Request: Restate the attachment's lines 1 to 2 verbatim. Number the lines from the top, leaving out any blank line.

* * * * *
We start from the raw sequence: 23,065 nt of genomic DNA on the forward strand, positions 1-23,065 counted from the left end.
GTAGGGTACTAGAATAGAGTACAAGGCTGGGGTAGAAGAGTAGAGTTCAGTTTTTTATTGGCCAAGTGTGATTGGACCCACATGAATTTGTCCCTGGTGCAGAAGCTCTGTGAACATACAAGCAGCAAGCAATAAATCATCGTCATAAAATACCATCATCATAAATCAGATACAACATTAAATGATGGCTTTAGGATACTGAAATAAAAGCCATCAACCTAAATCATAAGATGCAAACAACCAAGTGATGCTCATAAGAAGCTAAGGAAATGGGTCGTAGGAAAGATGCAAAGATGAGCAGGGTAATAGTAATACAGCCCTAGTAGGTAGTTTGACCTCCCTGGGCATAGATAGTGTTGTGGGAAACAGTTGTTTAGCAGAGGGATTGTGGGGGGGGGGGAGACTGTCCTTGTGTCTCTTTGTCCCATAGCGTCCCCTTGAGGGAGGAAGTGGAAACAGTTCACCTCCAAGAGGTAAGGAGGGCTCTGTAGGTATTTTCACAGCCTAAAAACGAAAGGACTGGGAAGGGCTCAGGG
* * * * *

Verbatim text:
We start from the raw sequence: 23,065 nt of genomic DNA on the forward strand, positions 1-23,065 counted from the left end.
GTAGGGTACTAGAATAGAGTACAAGGCTGGGGTAGAAGAGTAGAGTTCAGTTTTTTATTGGCCAAGTGTGATTGGACCCACATGAATTTGTCCCTGGTGCAGAAGCTCTGTGAACATACAAGCAGCAAGCAATAAATCATCGTCATAAAATACCATCATCATAAATCAGATACAACATTAAATGATGGCTTTAGGATACTGAAATAAAAGCCATCAACCTAAATCATAAGATGCAAACAACCAAGTGATGCTCATAAGAAGCTAAGGAAATGGGTCGTAGGAAAGATGCAAAGATGAGCAGGGTAATAGTAATACAGCCCTAGTAGGTAGTTTGACCTCCCTGGGCATAGATAGTGTTGTGGGAAACAGTTGTTTAGCAGAGGGATTGTGGGGGGGGGGGAGACTGTCCTTGTGTCTCTTTGTCCCATAGCGTCCCCTTGAGGGAGGAAGTGGAAACAGTTCACCTCCAAGAGGTAAGGAGGGCTCTGTAGGTATTTTCACAGCCTAAAAACGAAAGGACTGGGAAGGGCTCAGGG